How To Cope With A Problem After Editing

You made it! Part four of our series on editing. Today, Susan is providing tips for how to deal if there’s a problem with the edit.

What if I don’t like the work they did? If you mean you hate every edit they made, that should’ve come up in the sample and been addressed then. It’s a little late now to decide you don’t like how they work! If the work was performed as agreed, they are entitled to be paid for their time and effort.

What if my best friend’s mother’s aunt who’s an English teacher says they did a bad job? Some of editing is very subjective (meaning there is no specific rule to implement, or the situation requires the editor to adjust a rule). Your best friend, her mother, and the mother’s English teacher aunt are not qualified to judge the editing, especially on subjective matters (if PM or p.m. for time of day was implemented, for example). An English teacher may be an expert on English, but the editor is an expert on English as well as style.

The editor will probably be happy to explain some of their decisions or has provided a style sheet that explains them, but they’re not going to clarify every single edit they made. You paid for their professional work and opinion.

That said, you do not have to accept every edit or decision your editor made. It is, after all, your book. You have the right to decide. It might be a good idea, though, to consider their experience and training before throwing something out the window. And you have the right to ask reasonable, polite questions.

What if I find a true error? There is no such thing as a perfect book. You could have 50 copy editors work on your book and the proofreader would almost definitely find something to change. If you find an error, fix it. It will take more time to return it to the editor than to just do it yourself. Yes, that’s what you paid them to do, but as I said, there is no such thing as a perfect book.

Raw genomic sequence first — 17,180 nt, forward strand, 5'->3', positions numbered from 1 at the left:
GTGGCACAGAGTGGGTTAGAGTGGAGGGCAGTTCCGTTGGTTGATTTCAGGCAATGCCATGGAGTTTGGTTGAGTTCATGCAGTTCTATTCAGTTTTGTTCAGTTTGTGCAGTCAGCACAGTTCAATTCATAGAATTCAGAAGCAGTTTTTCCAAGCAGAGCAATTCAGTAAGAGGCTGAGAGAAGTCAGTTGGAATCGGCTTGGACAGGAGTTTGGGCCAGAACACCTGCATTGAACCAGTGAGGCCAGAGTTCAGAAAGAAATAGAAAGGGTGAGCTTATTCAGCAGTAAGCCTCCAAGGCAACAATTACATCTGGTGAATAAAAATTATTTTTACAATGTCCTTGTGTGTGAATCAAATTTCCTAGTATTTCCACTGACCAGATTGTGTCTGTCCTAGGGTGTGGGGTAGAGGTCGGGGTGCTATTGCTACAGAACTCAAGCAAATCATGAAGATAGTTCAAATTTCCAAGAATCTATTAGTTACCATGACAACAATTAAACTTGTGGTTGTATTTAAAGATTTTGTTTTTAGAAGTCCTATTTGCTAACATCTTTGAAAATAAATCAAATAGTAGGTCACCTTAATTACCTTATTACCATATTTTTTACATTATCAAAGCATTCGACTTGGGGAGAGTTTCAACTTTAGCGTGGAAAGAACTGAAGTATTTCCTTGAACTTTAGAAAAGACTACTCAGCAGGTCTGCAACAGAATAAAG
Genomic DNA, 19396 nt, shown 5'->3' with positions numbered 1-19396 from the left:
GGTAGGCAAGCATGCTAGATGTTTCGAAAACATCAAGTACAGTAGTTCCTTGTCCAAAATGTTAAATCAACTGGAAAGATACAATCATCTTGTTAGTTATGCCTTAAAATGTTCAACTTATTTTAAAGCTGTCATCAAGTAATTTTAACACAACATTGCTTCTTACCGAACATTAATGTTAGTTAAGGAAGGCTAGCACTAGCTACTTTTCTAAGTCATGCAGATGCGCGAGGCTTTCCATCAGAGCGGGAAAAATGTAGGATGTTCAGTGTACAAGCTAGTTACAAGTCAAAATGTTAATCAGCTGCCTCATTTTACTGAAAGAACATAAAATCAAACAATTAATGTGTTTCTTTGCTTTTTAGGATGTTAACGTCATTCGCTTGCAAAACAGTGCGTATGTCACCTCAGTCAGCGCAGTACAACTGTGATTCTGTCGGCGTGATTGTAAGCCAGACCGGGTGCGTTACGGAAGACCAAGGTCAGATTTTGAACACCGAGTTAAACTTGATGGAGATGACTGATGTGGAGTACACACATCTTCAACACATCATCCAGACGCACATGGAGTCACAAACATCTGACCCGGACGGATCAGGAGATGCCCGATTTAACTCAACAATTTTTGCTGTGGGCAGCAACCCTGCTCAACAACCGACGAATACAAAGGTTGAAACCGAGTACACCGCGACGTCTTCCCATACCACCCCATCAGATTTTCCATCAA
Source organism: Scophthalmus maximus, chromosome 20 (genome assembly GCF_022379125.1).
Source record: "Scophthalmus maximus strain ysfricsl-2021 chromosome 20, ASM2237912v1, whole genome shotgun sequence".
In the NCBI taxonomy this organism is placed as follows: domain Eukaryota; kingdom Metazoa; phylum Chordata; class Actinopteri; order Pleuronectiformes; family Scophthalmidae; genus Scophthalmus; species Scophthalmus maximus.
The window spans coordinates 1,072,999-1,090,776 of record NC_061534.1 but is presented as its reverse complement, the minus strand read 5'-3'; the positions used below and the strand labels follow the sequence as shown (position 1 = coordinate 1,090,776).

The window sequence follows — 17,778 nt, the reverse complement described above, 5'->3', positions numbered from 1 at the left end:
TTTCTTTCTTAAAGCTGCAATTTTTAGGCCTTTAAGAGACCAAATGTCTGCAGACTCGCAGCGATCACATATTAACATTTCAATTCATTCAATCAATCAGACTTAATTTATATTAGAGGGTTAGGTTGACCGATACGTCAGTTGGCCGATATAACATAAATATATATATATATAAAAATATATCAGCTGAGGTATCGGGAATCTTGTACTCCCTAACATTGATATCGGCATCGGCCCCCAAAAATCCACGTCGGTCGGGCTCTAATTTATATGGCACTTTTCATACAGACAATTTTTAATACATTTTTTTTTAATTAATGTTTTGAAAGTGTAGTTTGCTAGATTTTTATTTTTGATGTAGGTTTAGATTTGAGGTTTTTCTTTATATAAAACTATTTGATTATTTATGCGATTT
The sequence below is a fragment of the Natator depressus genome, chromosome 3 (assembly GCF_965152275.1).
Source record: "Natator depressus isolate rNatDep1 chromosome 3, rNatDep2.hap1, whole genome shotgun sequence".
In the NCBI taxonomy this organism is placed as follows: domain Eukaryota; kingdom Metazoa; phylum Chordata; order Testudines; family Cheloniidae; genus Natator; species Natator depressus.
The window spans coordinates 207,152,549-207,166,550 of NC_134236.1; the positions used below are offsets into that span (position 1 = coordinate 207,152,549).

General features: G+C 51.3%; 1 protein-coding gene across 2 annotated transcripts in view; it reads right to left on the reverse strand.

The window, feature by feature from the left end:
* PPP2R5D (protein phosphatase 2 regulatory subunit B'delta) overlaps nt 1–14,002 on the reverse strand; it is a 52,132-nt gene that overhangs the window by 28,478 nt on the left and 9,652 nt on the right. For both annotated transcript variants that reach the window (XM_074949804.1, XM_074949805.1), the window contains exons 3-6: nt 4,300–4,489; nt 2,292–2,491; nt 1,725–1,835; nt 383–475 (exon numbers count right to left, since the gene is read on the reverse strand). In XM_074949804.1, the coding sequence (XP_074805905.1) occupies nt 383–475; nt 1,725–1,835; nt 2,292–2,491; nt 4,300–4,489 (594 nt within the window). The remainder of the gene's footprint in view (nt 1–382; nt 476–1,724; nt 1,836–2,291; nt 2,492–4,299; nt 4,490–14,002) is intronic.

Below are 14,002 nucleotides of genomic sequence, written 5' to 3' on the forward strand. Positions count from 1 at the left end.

I’m not a math expert, but I know that material being 95 percent free of errors is considered a good standard. In a 100k-word book that has 10,000 revisions, finding one error remaining is an extremely low percentage. Even if you found ten errors, the percentage would still be very low.

No, the editor will probably not agree to re-edit your book for free unless you find a lot of obvious errors. And if they truly left a lot of obvious errors (meaning they didn’t return the wrong file to you by mistake), do you want them anywhere near your book again? Unfortunately, the best thing to do in such a case is try to negotiate a refund of some kind and find another editor.

What if the editor asks for a recommendation/testimonial and I don’t want to write one for them? Just tell them no and why. A professional isn’t going to argue with you, and they will probably appreciate knowing about any issues that they can work on for the future.

What if my book reviews say my book needs editing—and it already was edited? If readers can point to specific examples, that’s one thing. But keep in mind that many troll reviews use “lack of editing” as an excuse to rate the book poorly. One author returned to me because a reviewer said a certain word was used incorrectly. I checked—and the word didn’t even exist in the manuscript. Also consider that you may have inadvertently introduced a new error after editing, especially if you reworked or added material, or moved things around.

Congratulations on finishing your book! Now get out there and find a professional editor who can polish it up and make it shine.

Have you had issues dealing with an editor? How did you resolve them?

If you enjoyed this post, please read the other blog posts in the series.

Part One – How To Find A Professional Editor

Part Two – How To Hire A Professional Editor 

Part Three – How To Work With A Professional Editor